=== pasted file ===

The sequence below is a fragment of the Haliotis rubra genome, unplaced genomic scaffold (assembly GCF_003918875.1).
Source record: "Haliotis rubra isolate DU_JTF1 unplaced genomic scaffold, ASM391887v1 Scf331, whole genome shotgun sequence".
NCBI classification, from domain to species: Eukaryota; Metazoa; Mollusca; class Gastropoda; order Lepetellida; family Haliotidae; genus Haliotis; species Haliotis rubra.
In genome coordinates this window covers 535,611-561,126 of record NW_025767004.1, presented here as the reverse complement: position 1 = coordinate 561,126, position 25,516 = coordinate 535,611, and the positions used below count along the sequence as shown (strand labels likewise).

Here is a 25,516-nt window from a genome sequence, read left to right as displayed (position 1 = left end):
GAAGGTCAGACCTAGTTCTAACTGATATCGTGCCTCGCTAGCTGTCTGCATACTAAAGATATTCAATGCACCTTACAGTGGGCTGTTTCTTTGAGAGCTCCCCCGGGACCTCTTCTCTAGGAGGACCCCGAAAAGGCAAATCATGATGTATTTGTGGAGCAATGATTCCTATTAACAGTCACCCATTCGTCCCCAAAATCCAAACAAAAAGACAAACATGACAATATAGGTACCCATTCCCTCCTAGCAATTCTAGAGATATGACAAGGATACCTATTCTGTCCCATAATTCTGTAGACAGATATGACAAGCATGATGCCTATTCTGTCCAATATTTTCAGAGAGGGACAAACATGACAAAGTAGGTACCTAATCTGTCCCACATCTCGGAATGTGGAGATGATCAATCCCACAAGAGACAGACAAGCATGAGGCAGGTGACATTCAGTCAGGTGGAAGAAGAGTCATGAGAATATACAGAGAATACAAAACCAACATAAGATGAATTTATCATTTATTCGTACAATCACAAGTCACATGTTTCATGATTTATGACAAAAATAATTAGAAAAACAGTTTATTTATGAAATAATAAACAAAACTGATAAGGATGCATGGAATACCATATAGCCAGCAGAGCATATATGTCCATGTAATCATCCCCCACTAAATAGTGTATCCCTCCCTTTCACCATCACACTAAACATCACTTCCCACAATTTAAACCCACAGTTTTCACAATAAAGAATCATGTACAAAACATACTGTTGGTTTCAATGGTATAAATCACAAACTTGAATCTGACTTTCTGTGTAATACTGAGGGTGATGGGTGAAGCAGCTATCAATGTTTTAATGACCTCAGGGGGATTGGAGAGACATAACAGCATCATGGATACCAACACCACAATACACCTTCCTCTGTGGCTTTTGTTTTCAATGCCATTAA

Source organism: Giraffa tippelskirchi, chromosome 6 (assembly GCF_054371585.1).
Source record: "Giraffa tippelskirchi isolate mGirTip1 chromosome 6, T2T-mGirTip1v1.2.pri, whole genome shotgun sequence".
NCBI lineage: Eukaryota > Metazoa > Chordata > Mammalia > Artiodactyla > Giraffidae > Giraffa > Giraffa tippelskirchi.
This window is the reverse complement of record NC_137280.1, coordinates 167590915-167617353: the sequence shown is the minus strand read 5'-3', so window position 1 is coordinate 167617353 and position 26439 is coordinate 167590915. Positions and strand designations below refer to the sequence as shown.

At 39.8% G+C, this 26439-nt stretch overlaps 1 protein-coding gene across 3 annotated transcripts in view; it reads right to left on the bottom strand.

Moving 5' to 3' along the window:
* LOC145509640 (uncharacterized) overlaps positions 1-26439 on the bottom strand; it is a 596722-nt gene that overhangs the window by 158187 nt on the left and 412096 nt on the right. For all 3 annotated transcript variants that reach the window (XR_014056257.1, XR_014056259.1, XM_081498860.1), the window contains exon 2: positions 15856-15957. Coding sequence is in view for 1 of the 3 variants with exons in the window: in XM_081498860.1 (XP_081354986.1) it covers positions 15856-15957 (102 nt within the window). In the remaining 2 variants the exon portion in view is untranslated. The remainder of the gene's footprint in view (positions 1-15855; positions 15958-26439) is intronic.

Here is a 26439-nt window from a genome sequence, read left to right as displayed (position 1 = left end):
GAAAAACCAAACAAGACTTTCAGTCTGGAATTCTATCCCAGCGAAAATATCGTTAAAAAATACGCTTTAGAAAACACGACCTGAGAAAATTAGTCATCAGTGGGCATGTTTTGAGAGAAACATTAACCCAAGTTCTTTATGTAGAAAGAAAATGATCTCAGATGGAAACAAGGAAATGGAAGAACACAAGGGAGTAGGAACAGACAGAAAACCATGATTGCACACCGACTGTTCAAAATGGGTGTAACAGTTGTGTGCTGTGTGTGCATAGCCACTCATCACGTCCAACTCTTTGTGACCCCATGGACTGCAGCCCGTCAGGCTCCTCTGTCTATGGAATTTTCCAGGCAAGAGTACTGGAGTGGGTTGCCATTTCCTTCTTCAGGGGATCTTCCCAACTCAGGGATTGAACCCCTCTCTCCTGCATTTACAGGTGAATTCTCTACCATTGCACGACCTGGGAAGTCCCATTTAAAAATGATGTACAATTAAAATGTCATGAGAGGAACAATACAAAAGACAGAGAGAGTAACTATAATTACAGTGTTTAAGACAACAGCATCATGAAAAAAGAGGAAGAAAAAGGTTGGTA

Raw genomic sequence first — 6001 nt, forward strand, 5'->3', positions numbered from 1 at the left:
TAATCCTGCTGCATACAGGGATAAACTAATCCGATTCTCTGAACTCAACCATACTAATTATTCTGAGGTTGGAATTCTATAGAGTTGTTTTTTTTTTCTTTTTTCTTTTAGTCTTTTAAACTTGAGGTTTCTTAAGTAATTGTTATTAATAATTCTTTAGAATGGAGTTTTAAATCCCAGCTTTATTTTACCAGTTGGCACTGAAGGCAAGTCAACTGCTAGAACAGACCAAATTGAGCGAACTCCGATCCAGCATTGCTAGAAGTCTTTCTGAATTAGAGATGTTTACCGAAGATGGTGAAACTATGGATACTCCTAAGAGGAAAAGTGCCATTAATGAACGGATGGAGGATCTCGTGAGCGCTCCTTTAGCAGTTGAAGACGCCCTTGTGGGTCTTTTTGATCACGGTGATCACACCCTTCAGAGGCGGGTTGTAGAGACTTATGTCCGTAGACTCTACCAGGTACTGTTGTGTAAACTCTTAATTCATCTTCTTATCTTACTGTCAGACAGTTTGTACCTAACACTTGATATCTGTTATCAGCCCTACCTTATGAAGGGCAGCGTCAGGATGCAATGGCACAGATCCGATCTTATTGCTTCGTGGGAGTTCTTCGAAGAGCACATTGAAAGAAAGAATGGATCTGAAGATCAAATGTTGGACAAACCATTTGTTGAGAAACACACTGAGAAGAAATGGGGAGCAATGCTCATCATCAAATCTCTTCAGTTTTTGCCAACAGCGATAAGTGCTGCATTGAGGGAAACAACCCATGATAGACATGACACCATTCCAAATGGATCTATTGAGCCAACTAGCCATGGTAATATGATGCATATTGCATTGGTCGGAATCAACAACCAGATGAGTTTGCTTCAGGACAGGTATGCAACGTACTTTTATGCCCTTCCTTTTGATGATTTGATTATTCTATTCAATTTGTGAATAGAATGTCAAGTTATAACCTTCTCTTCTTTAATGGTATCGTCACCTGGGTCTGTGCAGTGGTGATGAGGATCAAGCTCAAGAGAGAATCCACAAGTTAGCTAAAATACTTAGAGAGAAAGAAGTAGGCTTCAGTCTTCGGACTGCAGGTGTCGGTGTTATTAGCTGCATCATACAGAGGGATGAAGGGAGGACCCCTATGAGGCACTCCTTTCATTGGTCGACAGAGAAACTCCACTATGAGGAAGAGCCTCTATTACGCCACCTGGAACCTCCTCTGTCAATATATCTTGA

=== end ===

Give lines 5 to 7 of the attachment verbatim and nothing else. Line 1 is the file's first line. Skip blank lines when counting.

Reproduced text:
Here is a 25,516-nt window from a genome sequence, read left to right as displayed (position 1 = left end):
GAAGGTCAGACCTAGTTCTAACTGATATCGTGCCTCGCTAGCTGTCTGCATACTAAAGATATTCAATGCACCTTACAGTGGGCTGTTTCTTTGAGAGCTCCCCCGGGACCTCTTCTCTAGGAGGACCCCGAAAAGGCAAATCATGATGTATTTGTGGAGCAATGATTCCTATTAACAGTCACCCATTCGTCCCCAAAATCCAAACAAAAAGACAAACATGACAATATAGGTACCCATTCCCTCCTAGCAATTCTAGAGATATGACAAGGATACCTATTCTGTCCCATAATTCTGTAGACAGATATGACAAGCATGATGCCTATTCTGTCCAATATTTTCAGAGAGGGACAAACATGACAAAGTAGGTACCTAATCTGTCCCACATCTCGGAATGTGGAGATGATCAATCCCACAAGAGACAGACAAGCATGAGGCAGGTGACATTCAGTCAGGTGGAAGAAGAGTCATGAGAATATACAGAGAATACAAAACCAACATAAGATGAATTTATCATTTATTCGTACAATCACAAGTCACATGTTTCATGATTTATGACAAAAATAATTAGAAAAACAGTTTATTTATGAAATAATAAACAAAACTGATAAGGATGCATGGAATACCATATAGCCAGCAGAGCATATATGTCCATGTAATCATCCCCCACTAAATAGTGTATCCCTCCCTTTCACCATCACACTAAACATCACTTCCCACAATTTAAACCCACAGTTTTCACAATAAAGAATCATGTACAAAACATACTGTTGGTTTCAATGGTATAAATCACAAACTTGAATCTGACTTTCTGTGTAATACTGAGGGTGATGGGTGAAGCAGCTATCAATGTTTTAATGACCTCAGGGGGATTGGAGAGACATAACAGCATCATGGATACCAACACCACAATACACCTTCCTCTGTGGCTTTTGTTTTCAATGCCATTAA

Source organism: Giraffa tippelskirchi, chromosome 6 (assembly GCF_054371585.1).